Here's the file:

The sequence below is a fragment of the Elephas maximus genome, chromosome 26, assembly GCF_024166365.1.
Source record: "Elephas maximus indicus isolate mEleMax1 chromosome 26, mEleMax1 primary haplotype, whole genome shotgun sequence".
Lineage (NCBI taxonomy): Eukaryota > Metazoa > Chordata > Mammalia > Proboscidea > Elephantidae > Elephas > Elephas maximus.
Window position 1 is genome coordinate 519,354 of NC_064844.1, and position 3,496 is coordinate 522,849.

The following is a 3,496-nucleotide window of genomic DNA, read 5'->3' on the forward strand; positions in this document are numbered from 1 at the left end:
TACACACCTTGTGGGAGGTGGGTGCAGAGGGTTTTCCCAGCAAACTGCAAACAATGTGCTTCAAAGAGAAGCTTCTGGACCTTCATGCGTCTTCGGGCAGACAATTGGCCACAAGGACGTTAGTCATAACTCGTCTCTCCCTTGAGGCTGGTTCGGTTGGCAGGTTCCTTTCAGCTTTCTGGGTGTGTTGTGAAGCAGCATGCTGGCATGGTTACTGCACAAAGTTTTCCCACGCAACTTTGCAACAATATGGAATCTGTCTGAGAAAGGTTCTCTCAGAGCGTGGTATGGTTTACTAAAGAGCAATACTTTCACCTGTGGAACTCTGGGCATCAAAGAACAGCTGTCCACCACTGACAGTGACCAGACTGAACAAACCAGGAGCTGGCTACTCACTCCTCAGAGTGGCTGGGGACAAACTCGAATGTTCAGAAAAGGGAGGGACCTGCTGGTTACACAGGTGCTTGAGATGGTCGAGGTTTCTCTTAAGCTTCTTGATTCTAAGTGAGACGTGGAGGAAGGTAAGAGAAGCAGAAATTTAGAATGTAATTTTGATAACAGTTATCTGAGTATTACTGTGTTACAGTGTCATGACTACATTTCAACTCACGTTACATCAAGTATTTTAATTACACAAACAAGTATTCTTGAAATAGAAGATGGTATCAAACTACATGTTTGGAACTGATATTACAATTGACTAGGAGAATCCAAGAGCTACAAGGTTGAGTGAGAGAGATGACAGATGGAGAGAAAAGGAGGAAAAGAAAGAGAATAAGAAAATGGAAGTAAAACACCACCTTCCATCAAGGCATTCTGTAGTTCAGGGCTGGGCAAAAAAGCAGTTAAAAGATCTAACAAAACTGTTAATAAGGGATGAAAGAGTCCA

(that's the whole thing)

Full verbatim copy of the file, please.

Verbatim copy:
The sequence below is a fragment of the Elephas maximus genome, chromosome 26, assembly GCF_024166365.1.
Source record: "Elephas maximus indicus isolate mEleMax1 chromosome 26, mEleMax1 primary haplotype, whole genome shotgun sequence".
Lineage (NCBI taxonomy): Eukaryota > Metazoa > Chordata > Mammalia > Proboscidea > Elephantidae > Elephas > Elephas maximus.
Window position 1 is genome coordinate 519,354 of NC_064844.1, and position 3,496 is coordinate 522,849.

The following is a 3,496-nucleotide window of genomic DNA, read 5'->3' on the forward strand; positions in this document are numbered from 1 at the left end:
TACACACCTTGTGGGAGGTGGGTGCAGAGGGTTTTCCCAGCAAACTGCAAACAATGTGCTTCAAAGAGAAGCTTCTGGACCTTCATGCGTCTTCGGGCAGACAATTGGCCACAAGGACGTTAGTCATAACTCGTCTCTCCCTTGAGGCTGGTTCGGTTGGCAGGTTCCTTTCAGCTTTCTGGGTGTGTTGTGAAGCAGCATGCTGGCATGGTTACTGCACAAAGTTTTCCCACGCAACTTTGCAACAATATGGAATCTGTCTGAGAAAGGTTCTCTCAGAGCGTGGTATGGTTTACTAAAGAGCAATACTTTCACCTGTGGAACTCTGGGCATCAAAGAACAGCTGTCCACCACTGACAGTGACCAGACTGAACAAACCAGGAGCTGGCTACTCACTCCTCAGAGTGGCTGGGGACAAACTCGAATGTTCAGAAAAGGGAGGGACCTGCTGGTTACACAGGTGCTTGAGATGGTCGAGGTTTCTCTTAAGCTTCTTGATTCTAAGTGAGACGTGGAGGAAGGTAAGAGAAGCAGAAATTTAGAATGTAATTTTGATAACAGTTATCTGAGTATTACTGTGTTACAGTGTCATGACTACATTTCAACTCACGTTACATCAAGTATTTTAATTACACAAACAAGTATTCTTGAAATAGAAGATGGTATCAAACTACATGTTTGGAACTGATATTACAATTGACTAGGAGAATCCAAGAGCTACAAGGTTGAGTGAGAGAGATGACAGATGGAGAGAAAAGGAGGAAAAGAAAGAGAATAAGAAAATGGAAGTAAAACACCACCTTCCATCAAGGCATTCTGTAGTTCAGGGCTGGGCAAAAAAGCAGTTAAAAGATCTAACAAAACTGTTAATAAGGGATGAAAGAGTCCA